Enchanted stones of the Alentejo

by Central Magazine

The Alentejo is home to several Neolithic and bronze megalithic monuments, making it a golden archaeological site.

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Even if you haven't always been fascinated by prehistory, you can't miss a tour of Portugal's megalithic monuments. The district that will certainly meet your expectations is Évora. In this district there are several menhirs, dolmens and megalithic settlements waiting for your visit.

Visiting the megalithic monuments is synonyms with seeing large stones that refer to monumental architecture built by our ancestors between about 6,000 and 4,000 years ago. It can be a lovely experience to imagine how these people lived before and began to settle into our civilisation as we know it today. The first villages in Portugal were created 7,500 years ago.

After that, the population grew rapidly and fishing and hunting were no longer enough to feed all the people, so they started farming. The need for food production was the reason for the creation of new settlements near the rivers. In addition to the flat and fertile land, the Alentejo offered Tejo, Sado and Guadiana’s waters - which makes it perfect for agriculture.

Almendres Cromlech

Starting with the largest megalithic monument in the Iberian Peninsula, this is a must-see for anyone visiting this route of enchanted stones. Built 7,000 years ago, it is one of the oldest in the world – even 2,000 years older than Stonehenge in the UK.

Very close to Évora, nowadays it is possible to visit the approximately 100 monoliths that are present in the Almendres Cromlech. The place is very well maintained, despite its age, thanks to some renovations and additions to the original blueprint.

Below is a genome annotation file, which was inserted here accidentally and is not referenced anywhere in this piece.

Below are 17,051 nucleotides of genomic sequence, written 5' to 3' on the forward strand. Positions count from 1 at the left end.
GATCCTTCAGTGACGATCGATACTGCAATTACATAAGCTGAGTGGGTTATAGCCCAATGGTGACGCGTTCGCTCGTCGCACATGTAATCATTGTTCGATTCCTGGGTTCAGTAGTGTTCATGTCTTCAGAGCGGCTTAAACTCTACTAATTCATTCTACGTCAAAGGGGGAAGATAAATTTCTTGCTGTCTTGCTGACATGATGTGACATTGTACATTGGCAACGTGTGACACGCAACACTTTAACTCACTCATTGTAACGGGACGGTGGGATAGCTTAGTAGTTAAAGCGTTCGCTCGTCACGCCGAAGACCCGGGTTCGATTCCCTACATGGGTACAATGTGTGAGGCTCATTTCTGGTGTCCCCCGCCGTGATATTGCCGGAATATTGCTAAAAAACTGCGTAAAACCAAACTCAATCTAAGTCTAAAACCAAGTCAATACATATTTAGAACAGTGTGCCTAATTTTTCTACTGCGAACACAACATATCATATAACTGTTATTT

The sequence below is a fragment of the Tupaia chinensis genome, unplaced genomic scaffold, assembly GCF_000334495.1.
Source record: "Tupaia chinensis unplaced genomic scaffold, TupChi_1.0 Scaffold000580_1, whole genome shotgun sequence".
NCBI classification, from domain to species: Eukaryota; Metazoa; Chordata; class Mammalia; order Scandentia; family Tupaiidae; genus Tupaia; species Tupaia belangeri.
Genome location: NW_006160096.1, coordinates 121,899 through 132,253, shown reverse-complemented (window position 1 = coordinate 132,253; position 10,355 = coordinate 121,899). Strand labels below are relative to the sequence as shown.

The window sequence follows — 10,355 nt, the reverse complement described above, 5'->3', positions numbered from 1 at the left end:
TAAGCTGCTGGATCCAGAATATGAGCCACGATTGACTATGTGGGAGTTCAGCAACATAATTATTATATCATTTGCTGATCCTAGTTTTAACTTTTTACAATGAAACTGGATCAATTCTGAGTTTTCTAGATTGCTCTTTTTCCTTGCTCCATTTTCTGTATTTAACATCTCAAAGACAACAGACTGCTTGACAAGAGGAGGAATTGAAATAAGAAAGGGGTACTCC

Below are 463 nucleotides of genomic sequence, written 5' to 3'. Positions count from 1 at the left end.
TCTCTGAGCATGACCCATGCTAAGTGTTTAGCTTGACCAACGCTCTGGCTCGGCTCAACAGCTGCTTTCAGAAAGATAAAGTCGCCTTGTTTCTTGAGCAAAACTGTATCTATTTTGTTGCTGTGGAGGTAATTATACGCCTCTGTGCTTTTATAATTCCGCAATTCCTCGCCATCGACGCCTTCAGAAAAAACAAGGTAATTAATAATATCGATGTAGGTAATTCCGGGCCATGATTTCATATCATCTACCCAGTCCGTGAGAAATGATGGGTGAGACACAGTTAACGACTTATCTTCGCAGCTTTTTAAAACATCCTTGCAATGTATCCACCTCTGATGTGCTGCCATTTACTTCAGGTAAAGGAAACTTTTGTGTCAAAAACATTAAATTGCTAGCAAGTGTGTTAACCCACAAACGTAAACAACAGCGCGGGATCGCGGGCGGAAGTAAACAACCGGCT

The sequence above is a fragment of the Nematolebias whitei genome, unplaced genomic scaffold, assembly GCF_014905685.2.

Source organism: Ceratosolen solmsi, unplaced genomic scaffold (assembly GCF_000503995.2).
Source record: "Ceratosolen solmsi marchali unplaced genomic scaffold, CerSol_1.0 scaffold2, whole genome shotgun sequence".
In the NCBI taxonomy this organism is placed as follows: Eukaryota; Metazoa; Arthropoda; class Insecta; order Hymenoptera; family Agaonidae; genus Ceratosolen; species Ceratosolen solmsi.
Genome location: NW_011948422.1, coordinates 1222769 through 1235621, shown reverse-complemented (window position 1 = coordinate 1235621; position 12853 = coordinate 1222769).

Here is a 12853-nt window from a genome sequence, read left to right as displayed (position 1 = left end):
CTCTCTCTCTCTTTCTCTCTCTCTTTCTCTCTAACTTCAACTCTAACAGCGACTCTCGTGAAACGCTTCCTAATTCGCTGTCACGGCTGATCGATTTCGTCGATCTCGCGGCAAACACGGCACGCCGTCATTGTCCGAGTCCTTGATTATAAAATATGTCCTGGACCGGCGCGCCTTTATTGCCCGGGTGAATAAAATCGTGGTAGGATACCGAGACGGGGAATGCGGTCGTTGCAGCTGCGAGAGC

The place, surrounded by forest, is perfect to stay for a while and enjoy the peace you can feel out there. Also, when comparing with other places of the same kind, this one is not difficult to find. You just need to follow the road from the village of Nossa Senhora de Guadalupe.

Almendres Menhir

This is one of several menhirs in the area and is located near the last gem we listed (only about two kilometres away), which suggests that they might be connected. This Menhir was discovered in 1964 by an investigator. This is a unique stone site of Neolithic origin and is about six thousand years old. It was made of granite and is about three meters high and weighs ten tonnes.

The upper part is decorated with some engravings of unknown meaning. Nobody really knows what it symbolised for the tribe at the time. It can be the delimitation of the region or be used for mystical purposes. Additionally, local legends say that the Menhir of Almendres was the tomb of a Moorish princess.

Anta Grande do Zambujeiro 

These stones had a very peculiar use. They formed an ancient “cemetery” made from a dolmen between 4,000 and 3,500 BC, which was used during the Neolithic period as a place of entry for the dead and for worship.

Next to Valverde, this single-chamber monument was one of the largest in the Iberian Peninsula. Nowadays, it is considered a heritage of national interest and a large amount of archaeological finds found during excavations can be visited in the Évora Museum.

In Portugal, this Neolithic monument is one of the most striking manifestations of the funerary practices of our oldest peasant societies. The dead were placed inside the chamber accompanied by simple offerings: polished stone tools and axes.

According to site signage, this megalithic monument was probably built in the late Neolithic. It is a large monument with a burial chamber and a corridor, both almost entirely made up of a solid tomb structure. It's amazing how (thousands of years ago) our ancestors managed to move these huge stones.

Despite the lack of information about these places, the experience is worth it, as is the opportunity to let your imagination soar with the engravings you can find along the way!

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